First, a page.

Four planets and the moon to align this week: Here's what stargazers need to know
Alignment of planets 2022: In a rare cosmic treat to stargazers, four planets will align this week. The quartet will be visible from the naked eyes across the predawn sky throughout April.
Saturn, Mars, Venus, and Jupiter will be visible in the wee hours of April 23 in the northern hemisphere, while the crescent Moon will join the alignment on April 25 and 26. In mid-June, Mercury will join this club.
In early April, Venus, Mars, and Saturn form a trio in the sky. Not to be left out, catch Jupiter similarly close to Venus on April 30.— NASA (@NASA) March 31, 2022
More of "what's up" this month: https://t.co/TSK1zbIbrc pic.twitter.com/UJHKpGmNro
Towards the end of March 2022, Venus, Mars and Saturn became night-sky neighbours. During the first week of April, they came so close that Mars and Saturn appeared less far apart than the width of the full moon in the southeast early morning sky when viewed from the Earth. Jupiter joined the trio in mid-April.
Alignment of Planets 2022: When to watch?
The celestial enthusiasts can watch the alignment of four planets and the Moon on April 23 in the northern hemisphere 60 to 45 minutes before sunrise. The Moon will stay above the horizon until April 29, but the four plants will remain in their cosmic line until early July. Mercury will align in early June, and late June will provide the best viewing conditions for the alignment.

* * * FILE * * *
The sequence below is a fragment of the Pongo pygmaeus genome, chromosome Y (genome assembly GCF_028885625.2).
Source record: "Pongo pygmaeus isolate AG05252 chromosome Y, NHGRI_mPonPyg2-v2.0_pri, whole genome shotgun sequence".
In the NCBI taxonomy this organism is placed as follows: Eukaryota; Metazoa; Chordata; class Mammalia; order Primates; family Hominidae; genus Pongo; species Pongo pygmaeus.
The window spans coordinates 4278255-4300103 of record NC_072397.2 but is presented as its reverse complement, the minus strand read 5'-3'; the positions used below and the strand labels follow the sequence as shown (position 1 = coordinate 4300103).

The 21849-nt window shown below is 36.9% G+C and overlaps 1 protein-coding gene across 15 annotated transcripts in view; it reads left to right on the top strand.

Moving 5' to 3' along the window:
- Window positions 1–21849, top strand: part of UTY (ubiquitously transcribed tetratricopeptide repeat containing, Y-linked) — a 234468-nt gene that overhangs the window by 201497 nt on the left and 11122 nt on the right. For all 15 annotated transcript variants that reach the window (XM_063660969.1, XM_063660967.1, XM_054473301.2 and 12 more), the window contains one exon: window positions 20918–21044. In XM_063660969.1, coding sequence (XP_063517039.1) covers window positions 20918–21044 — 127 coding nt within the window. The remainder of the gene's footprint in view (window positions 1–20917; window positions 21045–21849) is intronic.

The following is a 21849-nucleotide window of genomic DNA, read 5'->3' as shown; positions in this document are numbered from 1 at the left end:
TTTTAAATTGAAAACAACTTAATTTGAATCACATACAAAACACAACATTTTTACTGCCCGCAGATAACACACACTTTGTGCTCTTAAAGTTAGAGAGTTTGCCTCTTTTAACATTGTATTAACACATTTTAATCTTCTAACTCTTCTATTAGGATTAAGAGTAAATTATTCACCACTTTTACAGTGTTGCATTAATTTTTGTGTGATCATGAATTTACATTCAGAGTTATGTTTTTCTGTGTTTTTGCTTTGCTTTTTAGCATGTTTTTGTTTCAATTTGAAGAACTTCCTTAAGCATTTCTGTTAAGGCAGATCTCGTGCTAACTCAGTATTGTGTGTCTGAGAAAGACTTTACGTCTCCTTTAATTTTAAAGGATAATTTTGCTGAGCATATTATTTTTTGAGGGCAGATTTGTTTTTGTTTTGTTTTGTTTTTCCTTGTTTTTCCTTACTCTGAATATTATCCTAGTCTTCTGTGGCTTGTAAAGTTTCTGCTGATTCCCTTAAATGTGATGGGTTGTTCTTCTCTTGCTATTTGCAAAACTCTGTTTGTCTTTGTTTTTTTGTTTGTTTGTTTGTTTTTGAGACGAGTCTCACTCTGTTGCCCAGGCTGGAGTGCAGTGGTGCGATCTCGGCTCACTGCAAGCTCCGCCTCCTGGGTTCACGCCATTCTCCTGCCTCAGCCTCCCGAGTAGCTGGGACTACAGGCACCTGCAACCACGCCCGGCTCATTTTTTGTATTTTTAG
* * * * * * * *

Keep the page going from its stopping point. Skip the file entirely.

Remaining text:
Additionally, two other planets, Uranus and Neptune will also be visible in the Northern Hemisphere during the alignment. Uranus will be sandwiched between Mercury and Mars and can be visible from the naked eyes in areas with less light pollution, while Neptune can only be viewed with the help of a telescope.
The Moon will appear in its last quarter phase to Saturn's right, Mars will be an orange dot below and left to the Saturn, Venus will appear as a bright light below and left to the Mars, while Jupiter will be the lowest and will be placed at the far left in the sky.
But, how do you differentiate the planets from the stars in the sky? "Stars twinkle, planets don't," said Michelle Nichols, the director of public observing at Chicago's Adler Planetarium.
Why do planets align?
Planets align when their orbital paths bring them to the same region of the sky when viewed from the Earth. While these planetary alignments are not rare, they do not occur regularly either.
When was the last time planets aligned in the night sky?
The last time planets aligned in the night sky was in the year 2020. This was preceded by the planetary alignments in 2016 and 2015.
The upcoming planetary alignment is referred to as conjunction by the astronomers. This will be the closest when Jupiter and Venus have appeared in the night sky since November 2019.
Apart from keeping an eye out for the planetary meetup, the skygazers will also be able to catch sight of the annual Lyrid meteor shower that will remain active until April 29.